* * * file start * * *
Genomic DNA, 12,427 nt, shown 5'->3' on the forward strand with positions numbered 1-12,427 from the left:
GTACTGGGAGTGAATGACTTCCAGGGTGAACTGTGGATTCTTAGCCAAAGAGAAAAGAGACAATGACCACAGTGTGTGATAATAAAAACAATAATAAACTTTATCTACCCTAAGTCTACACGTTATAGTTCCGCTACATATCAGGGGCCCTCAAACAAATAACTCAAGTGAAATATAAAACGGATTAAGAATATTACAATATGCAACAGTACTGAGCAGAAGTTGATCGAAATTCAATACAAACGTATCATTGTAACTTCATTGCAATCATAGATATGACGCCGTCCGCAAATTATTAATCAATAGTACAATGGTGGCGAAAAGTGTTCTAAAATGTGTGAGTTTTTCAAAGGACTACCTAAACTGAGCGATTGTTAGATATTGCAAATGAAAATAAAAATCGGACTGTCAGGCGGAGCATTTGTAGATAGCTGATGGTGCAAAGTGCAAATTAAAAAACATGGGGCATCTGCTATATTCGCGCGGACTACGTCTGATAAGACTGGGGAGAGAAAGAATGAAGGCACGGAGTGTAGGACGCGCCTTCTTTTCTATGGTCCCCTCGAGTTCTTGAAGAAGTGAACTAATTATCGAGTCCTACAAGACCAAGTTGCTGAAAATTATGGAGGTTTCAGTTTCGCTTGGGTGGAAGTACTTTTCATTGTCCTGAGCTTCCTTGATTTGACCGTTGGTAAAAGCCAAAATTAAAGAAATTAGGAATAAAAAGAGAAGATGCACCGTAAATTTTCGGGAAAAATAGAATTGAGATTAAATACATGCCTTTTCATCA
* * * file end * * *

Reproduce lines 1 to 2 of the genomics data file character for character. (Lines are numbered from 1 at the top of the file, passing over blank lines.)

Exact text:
Genomic DNA, 12,427 nt, shown 5'->3' on the forward strand with positions numbered 1-12,427 from the left:
GTACTGGGAGTGAATGACTTCCAGGGTGAACTGTGGATTCTTAGCCAAAGAGAAAAGAGACAATGACCACAGTGTGTGATAATAAAAACAATAATAAACTTTATCTACCCTAAGTCTACACGTTATAGTTCCGCTACATATCAGGGGCCCTCAAACAAATAACTCAAGTGAAATATAAAACGGATTAAGAATATTACAATATGCAACAGTACTGAGCAGAAGTTGATCGAAATTCAATACAAACGTATCATTGTAACTTCATTGCAATCATAGATATGACGCCGTCCGCAAATTATTAATCAATAGTACAATGGTGGCGAAAAGTGTTCTAAAATGTGTGAGTTTTTCAAAGGACTACCTAAACTGAGCGATTGTTAGATATTGCAAATGAAAATAAAAATCGGACTGTCAGGCGGAGCATTTGTAGATAGCTGATGGTGCAAAGTGCAAATTAAAAAACATGGGGCATCTGCTATATTCGCGCGGACTACGTCTGATAAGACTGGGGAGAGAAAGAATGAAGGCACGGAGTGTAGGACGCGCCTTCTTTTCTATGGTCCCCTCGAGTTCTTGAAGAAGTGAACTAATTATCGAGTCCTACAAGACCAAGTTGCTGAAAATTATGGAGGTTTCAGTTTCGCTTGGGTGGAAGTACTTTTCATTGTCCTGAGCTTCCTTGATTTGACCGTTGGTAAAAGCCAAAATTAAAGAAATTAGGAATAAAAAGAGAAGATGCACCGTAAATTTTCGGGAAAAATAGAATTGAGATTAAATACATGCCTTTTCATCA